- Augmented Reality
- Mixed Reality
- Virtual Reality
- Augmented Reality
- Virtual Reality
Augmented reality is a leading trend in medical education and training and for good reason. First, augmented reality (AR) is booming: AR Insider estimated that there will be 1.73 billion active AR devices by 2024, three times more than in 2020. Second, the technology unlocks new opportunities for the education and medical field in particular.
This article explores the benefits of augmented reality in healthcare education and runs you through the most common use cases. So let’s get started!
Augmented reality enhances real-world experiences by superimposing a virtual layer with digital objects or interactive information. AR involves real-environment 3D modeling that you can interact with using an AR-compatible device, like a smartphone or tablet. Take an Instagram filter as an example: with its help, you can change your appearance (a 3D model of your face) by adding makeup, changing your hair color, or adding elements like glasses or cat ears.
Rigorous healthcare education should include both comprehensive theory and sufficient practical training. Teachers can make instruction more efficient by adding an AR touch to traditional, theory-focused, text-heavy approaches.
AR makes complex medical theory easier to digest and enables simulation-based learning, adds a strong focus on practical skills, and tests students’ ability to work under pressure.
Here are some benefits that educational institutions unlock with AR:
AR enhances medical education in many ways that benefit both trainees and teachers. But seeing is believing, so let’s take a closer look at the most common examples of augmented reality for medical education.
The COVID-19 pandemic has facilitated the use of technologies in healthcare, and we’re now witnessing widespread adoption of AR. Here are four common use cases of AR in medical training.
Human anatomy is one of the most demanding courses in medical education and the most common use case of AR technology. AR applications allow students to interact with a digital human body. Students can explore the body from all angles in 3D, learn a wide range of individual variations and pathologies, and remove or add anatomical structures with a few mouse clicks.
The Human Anatomy Atlas is an example of how AR can enhance anatomy learning. This feature-rich solution allows students to explore an animated 3D model of the human body, see how it moves, view medical animations of pathologies, and even create and share learning flashcards.
Before the AR era, students practiced on mannequins and cadavers to train precision motor skills. But this training didn’t recreate conditions in an operating room. Today, AR technology can create virtual patients and environments, offering a more immersive experience. Students can practice different scenarios and see how the virtual patients respond to the students’ actions. Also, cameras embedded in the mannequins can record simulation videos that can be used to analyze the student’s performance later.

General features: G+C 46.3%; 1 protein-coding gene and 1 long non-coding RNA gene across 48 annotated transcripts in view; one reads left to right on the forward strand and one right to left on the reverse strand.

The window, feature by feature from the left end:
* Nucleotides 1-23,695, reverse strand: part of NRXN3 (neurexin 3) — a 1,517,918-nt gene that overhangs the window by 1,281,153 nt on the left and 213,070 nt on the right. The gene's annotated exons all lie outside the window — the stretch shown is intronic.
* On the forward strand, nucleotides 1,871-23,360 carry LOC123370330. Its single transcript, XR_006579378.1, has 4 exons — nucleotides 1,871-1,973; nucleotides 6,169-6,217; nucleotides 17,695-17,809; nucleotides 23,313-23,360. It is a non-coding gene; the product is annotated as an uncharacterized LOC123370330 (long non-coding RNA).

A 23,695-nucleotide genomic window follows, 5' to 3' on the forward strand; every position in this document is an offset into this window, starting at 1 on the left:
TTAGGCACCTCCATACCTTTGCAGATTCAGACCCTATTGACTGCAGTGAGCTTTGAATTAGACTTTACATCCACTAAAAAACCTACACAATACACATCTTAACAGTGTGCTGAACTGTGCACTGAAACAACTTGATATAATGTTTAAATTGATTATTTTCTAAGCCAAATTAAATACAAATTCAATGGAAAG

Medicalholodeck, another example of virtual and augmented reality in medical education, is a solution consisting of several applications designed for both professional surgery teams and medical students to plan surgeries, simulate labs, and learn or review anatomy.
More often than not, accident victims with acute conditions that require immediate action cannot receive expedient professional help, especially when an accident happens in a remote area. People without medical education often have to provide emergency aid relying on guesswork, and even paramedics may not have the knowledge to address some emergent situations. At medical institutions, a needed specialist may not be on duty or the institution may lack a provider with expertise in a particular specialty altogether.
AR allows qualified specialists to consult remotely and instruct those who are caring for patients in such situations. For example, a doctor from Seattle recently guided a surgical team nearly 5,000 miles away, using the AR platform Proximie.
AR offers more opportunities when it comes to emergency response training for medical and nonmedical personnel. Paramedics, police, and firefighters arrive at emergency sites first, and they need to be empowered to provide first aid confidently and quickly.
Trainers can use AR to recreate emergencies: instead of seeing mannequins, trainees can see virtual patients with applications like PerSim, developed by medtech startup MedCognition. PerSim is easily configured to simulate various health conditions: it can simulate sweat, sounds, and various vital signs like respiration rate.
This isn’t a comprehensive list of all possible AR use cases in healthcare education. As technology advances, we’ll see more examples of healthcare education drifting away from traditional learning approaches and embracing innovation.
AR brings many benefits to healthcare education, so it’s no wonder adoption continues to grow among educators and trainers. By delivering a more realistic experience, AR increases students’ interest in their training and makes medical education more effective. Moreover, AR helps medical institutions and schools reduce training costs.
If you decide to unlock these benefits and invest in developing an AR-powered application for medical training, let’s do it together! At Postindustria, with over 14 years dedicated to development, we know how to deliver AR solutions that meet your needs.
Give your project a jumpstart — contact us today!
Get actionable insights for your product
Thank you for reaching out,
Make sure to check for details.